In the 1940s, scientists discovered the existence of cfDNA in the blood. When normal cells metabolize and rupture in the body, they will release all intracellular substances, and DNA will also freely enter the blood from the cells to become cfDNA. Generally speaking, this kind of cfDNA will be cleared by macrophages. However, when the generation rate of cfDNA is greater than the clearance rate, it may persist in the blood. Therefore, the detection of cfDNA through blood can track cancer. The presence or absence of tumor cells and the detection of cfDNA mutations can also be used as a reference for tumor diagnosis and medication prescription.

Leopard Gene uses a high-throughput Next Generation Sequencing platform to detect key circulating tumor genes in cfDNA and scan the mutation allele where the tumors are likely to occur. Furthermore, it provides a comprehensive basis and reference for target therapy selection, dynamic efficacy monitoring, drug-resistant treatment plan adjustment and prognosis evaluation.

Specification

Colorectal Cancer

KRAS Mutation Detection

Purpose

The number of new diagnoses and deaths of colorectal cancer in the world is gradually increasing every year. In Taiwan, according to the cancer registration report of the National Health Promotion Administration of the Ministry of Health and Welfare, colorectal cancer has surpassed liver cancer and becoming the cancer with the highest annual incidence since 2006. Clinically, the co-treatment for colorectal cancer will usually combine both targeted therapy and chemotherapy.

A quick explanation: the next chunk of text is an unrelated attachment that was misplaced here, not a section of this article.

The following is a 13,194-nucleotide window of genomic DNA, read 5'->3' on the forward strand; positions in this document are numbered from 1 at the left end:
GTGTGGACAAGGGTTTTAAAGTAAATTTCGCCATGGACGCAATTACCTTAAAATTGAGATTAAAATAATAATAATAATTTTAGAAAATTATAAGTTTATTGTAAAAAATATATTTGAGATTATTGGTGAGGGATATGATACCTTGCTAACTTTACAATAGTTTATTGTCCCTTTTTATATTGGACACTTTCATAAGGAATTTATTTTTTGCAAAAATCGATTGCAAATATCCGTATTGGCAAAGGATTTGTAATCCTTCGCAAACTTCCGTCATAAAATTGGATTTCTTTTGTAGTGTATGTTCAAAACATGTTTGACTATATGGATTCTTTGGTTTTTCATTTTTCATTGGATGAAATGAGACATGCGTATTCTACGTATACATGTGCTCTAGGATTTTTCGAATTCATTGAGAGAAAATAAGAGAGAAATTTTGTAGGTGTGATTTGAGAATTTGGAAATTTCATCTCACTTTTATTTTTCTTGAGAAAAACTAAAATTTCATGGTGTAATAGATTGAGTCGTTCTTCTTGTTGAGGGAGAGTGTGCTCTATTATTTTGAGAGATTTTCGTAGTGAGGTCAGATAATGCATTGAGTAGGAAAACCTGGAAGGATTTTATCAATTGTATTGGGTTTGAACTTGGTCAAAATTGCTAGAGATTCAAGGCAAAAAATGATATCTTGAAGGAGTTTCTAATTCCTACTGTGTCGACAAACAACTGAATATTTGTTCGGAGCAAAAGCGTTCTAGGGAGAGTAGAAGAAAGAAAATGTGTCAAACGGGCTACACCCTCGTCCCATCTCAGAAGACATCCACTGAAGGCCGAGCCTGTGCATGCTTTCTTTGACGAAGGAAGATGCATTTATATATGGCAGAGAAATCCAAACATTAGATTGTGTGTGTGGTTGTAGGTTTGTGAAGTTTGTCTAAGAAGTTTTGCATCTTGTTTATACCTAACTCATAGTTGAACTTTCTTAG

In patients with lung cancer or colorectal cancer, the MAPK signaling pathway of cancer cells is often activated by KRA mutations. KRAS protein is a GTPase and one of the main downstream molecules of the epidermal growth factor receptor (EGFR) signaling pathway. KRAS mutations can cause abnormal cell proliferation, differentiation, and resistance to apoptosis. KRAS gene mutations are more likely to occur in the second, third, or fourth exons. According to the NCCN Cancer Guidelines, regular KRAS testing can be used to predict whether patients will develop resistance to the monoclonal antibody treatment against EGFR. Studies have shown that KRAS is a common mutated gene in colorectal cancer. There are corresponding target therapies in clinical treatment. Understanding the status of KRAS gene mutations is an important indicator for clinicians to treat patients and to determine medication strategies.

Leopard Gene applies qPCR to detect 19 key mutations in exons 2-4 of KRAS gene. Based on the detection result, it can provide targeted therapy information to assist clinicians for treatment strategies and to monitor correlation between mutations and prognosis and drug response for patients. It hence provides valuable reference information for clinical precision medicine.

Specification

BRAF V600 Mutations Detection

Purpose

The number of new diagnoses and deaths of colorectal cancer in the world is gradually increasing every year. In Taiwan, according to the cancer registration report of the National Health Promotion Administration of the Ministry of Health and Welfare, colorectal cancer has surpassed liver cancer and becoming the cancer with the highest annual incidence since 2006. Clinically, the co-treatment for colorectal cancer will usually combine both targeted therapy and chemotherapy.